I realized fairly young that I probably wouldn’t play in the NFL.

I actually remember when. I was in sixth grade and we were assigned to draw a portrait of our future selves. On my giant piece of oak tag, I sketched myself in a Steelers uniform, a mustachioed running back wearing No. 35 (one digit higher than Walter Payton and Earl Campbell).

One arm was longer than the other and my hands looked mutant so I probably would have been red-flagged at the Combine.

Poor drawing skills aside, I remember thinking as I worked hard on the drawing that it was unlikely to happen. But in the same moment I also was thinking the next best thing would be writing about the NFL. Because I loved to read and I loved to write and I was pretty good at both.

It took a while. Three years after graduating college, I got my first sportswriting job on the Cape. Every Thursday, when the Barnstable Patriot came out, I delivered my own papers around town. I hit every rung on the newspaper ladder over the next five years and finally, in 1997, started covering the Patriots for the MetroWest Daily News. My first real assignment was the 1997 draft and I remember spontaneously telling Steve Conroy of the Boston Herald, “This is what I’ve always wanted to do.”

“Well, you’re doing it,” he said.


That I’ve continued doing it and been paid enough to have a family, buy a house, buy some cars, send kids to college and save for retirement is a blessing I try to remind myself of.

Beyond that, I’ve been in the right place at the right time to cover the greatest coach, quarterback and dynasty of the modern era. It’s like being a London theater critic in the late 16th century when Shakespeare was churning out plays.

I’ve been to Europe once. That was to cover an NFL game. I’ve been to most of the 50 states because I was covering NFL games or events. I’ve met and become close with people of far different backgrounds than mine only because I cover the NFL.  

That’s long-ass preface is so you know where I come from when I say this: I don’t want professional football to go anywhere. I don’t want the NFL to die. Hell, I don’t even really want it to change that much. And I don’t relish having to acknowledge that the game’s brutality ultimately led to the deaths of some of the players I idolized as a kid and covered as an adult.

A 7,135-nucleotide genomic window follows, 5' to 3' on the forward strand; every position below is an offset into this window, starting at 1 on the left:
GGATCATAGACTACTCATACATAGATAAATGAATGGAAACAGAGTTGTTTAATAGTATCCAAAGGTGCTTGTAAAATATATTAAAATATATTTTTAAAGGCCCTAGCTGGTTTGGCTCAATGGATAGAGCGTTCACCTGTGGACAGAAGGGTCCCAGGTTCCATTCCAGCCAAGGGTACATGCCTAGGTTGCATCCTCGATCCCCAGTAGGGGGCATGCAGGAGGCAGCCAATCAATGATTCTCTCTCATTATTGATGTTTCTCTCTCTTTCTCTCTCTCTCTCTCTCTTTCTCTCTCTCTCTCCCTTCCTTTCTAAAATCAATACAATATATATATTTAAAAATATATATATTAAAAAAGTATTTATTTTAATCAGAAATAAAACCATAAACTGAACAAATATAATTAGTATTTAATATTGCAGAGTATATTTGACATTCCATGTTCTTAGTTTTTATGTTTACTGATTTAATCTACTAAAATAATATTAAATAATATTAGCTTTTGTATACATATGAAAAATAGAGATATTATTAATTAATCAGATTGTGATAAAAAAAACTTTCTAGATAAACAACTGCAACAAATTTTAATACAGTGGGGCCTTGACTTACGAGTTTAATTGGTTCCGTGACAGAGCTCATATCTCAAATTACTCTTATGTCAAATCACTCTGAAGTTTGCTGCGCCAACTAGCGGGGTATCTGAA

But it’s incumbent on me and the rest of us who cover and consume the sport to come to grips with the dangers and hold the sport’s stewards – the owners and league executives – feet to the fire on their self-serving, callous greed and hypocrisy.

Because until the league begins to consistently acknowledge – without qualifiers and mealy-mouthed defenses – that playing football has been and continues to be dangerous, the whole enterprise feels dirty. And until the league and its owners stop reflexively talking about how much money they’re throwing at research and how the game’s never been safer without also adding that that’s the least they can do after their treatment of the workforce for decades, then people will still believe the owners and league executives don’t get it.

And they proved this week that they don’t get it.

Speaking to lawmakers in Washington last week, Jeff Miller, the league’s senior vice president for health and safety, acknowledged the link between football and CTE, the degenerative brain disorder. That landmark moment was submarined by the NFL grabbing a sheet to cover its now-exposed ass in the still-ongoing litigation with players trying to get settlement money from the league before they die.

Followed this week by the tactless, tone-deaf, arrogant remark from Cowboys owner Jerry Jones who called the notion that data supported a link between football and CTE “absurd,” the league somehow backslid from the point it was before Miller stated there was a link.


Then, on Thursday, the New York Times published a story revealing the NFL’s five-year report on brain injuries in the late ‘90s left out of its data more than 100 concussions. The league – presumably at the urging of its newly-installed PR honcho Joe Lockhart volleyed back TWICE with point-by-point takedowns that only served to make the league look like it was dissembling and obfuscating even more.

The thing that mattered from the Times story was that the NFL knew it didn’t have complete concussion data in the five-year study but claimed it did. The league’s defense was, basically, “If you read the fine print you’d see we didn’t make that claim.” The Times found evidence of the NFL – despite the fine print – touting the data as complete.

Later on Thursday, former NFL player Kevin Turner – one of the lead plaintiffs in the NFLPA’s concussion lawsuit – died from ALS.

As yet, not a peep from the NFL on Turner. Too busy manning battle stations on other fronts I guess.

How about this, find your f****** humanity and let it show, because I’ve talked to enough of you individually and know it’s in there. Lead with that. And humility.

People want to feel as if the teams they root for – or cover – are run by families that are having the same awakening we all are. That there’s an uneasy truce we have to make as an NFL consumer. We have to reconcile ourselves to the fact some of the collisions we watched contributed to terrible health issues later on.

We can accept that those collisions will continue and be part of the game if we know the people running the league are addressing the dangers not to protect their wealth but to protect their employees and to give redress for mistakes made in the past.

That’s all I got.